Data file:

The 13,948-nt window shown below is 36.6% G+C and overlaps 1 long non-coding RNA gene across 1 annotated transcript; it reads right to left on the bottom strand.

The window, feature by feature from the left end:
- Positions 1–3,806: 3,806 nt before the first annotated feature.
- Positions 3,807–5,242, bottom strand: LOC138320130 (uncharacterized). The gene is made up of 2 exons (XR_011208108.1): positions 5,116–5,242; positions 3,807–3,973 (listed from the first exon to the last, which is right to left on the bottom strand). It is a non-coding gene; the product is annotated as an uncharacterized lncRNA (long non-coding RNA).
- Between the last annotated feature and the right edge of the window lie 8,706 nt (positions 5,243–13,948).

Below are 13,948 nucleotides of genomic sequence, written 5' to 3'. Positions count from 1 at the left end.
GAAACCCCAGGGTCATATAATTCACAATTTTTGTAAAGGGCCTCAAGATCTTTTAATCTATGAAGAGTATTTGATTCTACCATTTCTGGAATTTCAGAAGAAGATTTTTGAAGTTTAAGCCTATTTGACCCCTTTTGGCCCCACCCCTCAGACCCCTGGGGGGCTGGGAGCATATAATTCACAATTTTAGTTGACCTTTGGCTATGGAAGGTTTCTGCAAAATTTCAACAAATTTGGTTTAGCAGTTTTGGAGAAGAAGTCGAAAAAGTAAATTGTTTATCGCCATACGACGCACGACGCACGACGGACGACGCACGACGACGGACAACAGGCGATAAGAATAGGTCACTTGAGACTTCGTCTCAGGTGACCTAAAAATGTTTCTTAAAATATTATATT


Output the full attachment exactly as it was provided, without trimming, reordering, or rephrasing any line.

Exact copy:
The 13,948-nt window shown below is 36.6% G+C and overlaps 1 long non-coding RNA gene across 1 annotated transcript; it reads right to left on the bottom strand.

The window, feature by feature from the left end:
- Positions 1–3,806: 3,806 nt before the first annotated feature.
- Positions 3,807–5,242, bottom strand: LOC138320130 (uncharacterized). The gene is made up of 2 exons (XR_011208108.1): positions 5,116–5,242; positions 3,807–3,973 (listed from the first exon to the last, which is right to left on the bottom strand). It is a non-coding gene; the product is annotated as an uncharacterized lncRNA (long non-coding RNA).
- Between the last annotated feature and the right edge of the window lie 8,706 nt (positions 5,243–13,948).

Below are 13,948 nucleotides of genomic sequence, written 5' to 3'. Positions count from 1 at the left end.
GAAACCCCAGGGTCATATAATTCACAATTTTTGTAAAGGGCCTCAAGATCTTTTAATCTATGAAGAGTATTTGATTCTACCATTTCTGGAATTTCAGAAGAAGATTTTTGAAGTTTAAGCCTATTTGACCCCTTTTGGCCCCACCCCTCAGACCCCTGGGGGGCTGGGAGCATATAATTCACAATTTTAGTTGACCTTTGGCTATGGAAGGTTTCTGCAAAATTTCAACAAATTTGGTTTAGCAGTTTTGGAGAAGAAGTCGAAAAAGTAAATTGTTTATCGCCATACGACGCACGACGCACGACGGACGACGCACGACGACGGACAACAGGCGATAAGAATAGGTCACTTGAGACTTCGTCTCAGGTGACCTAAAAATGTTTCTTAAAATATTATATT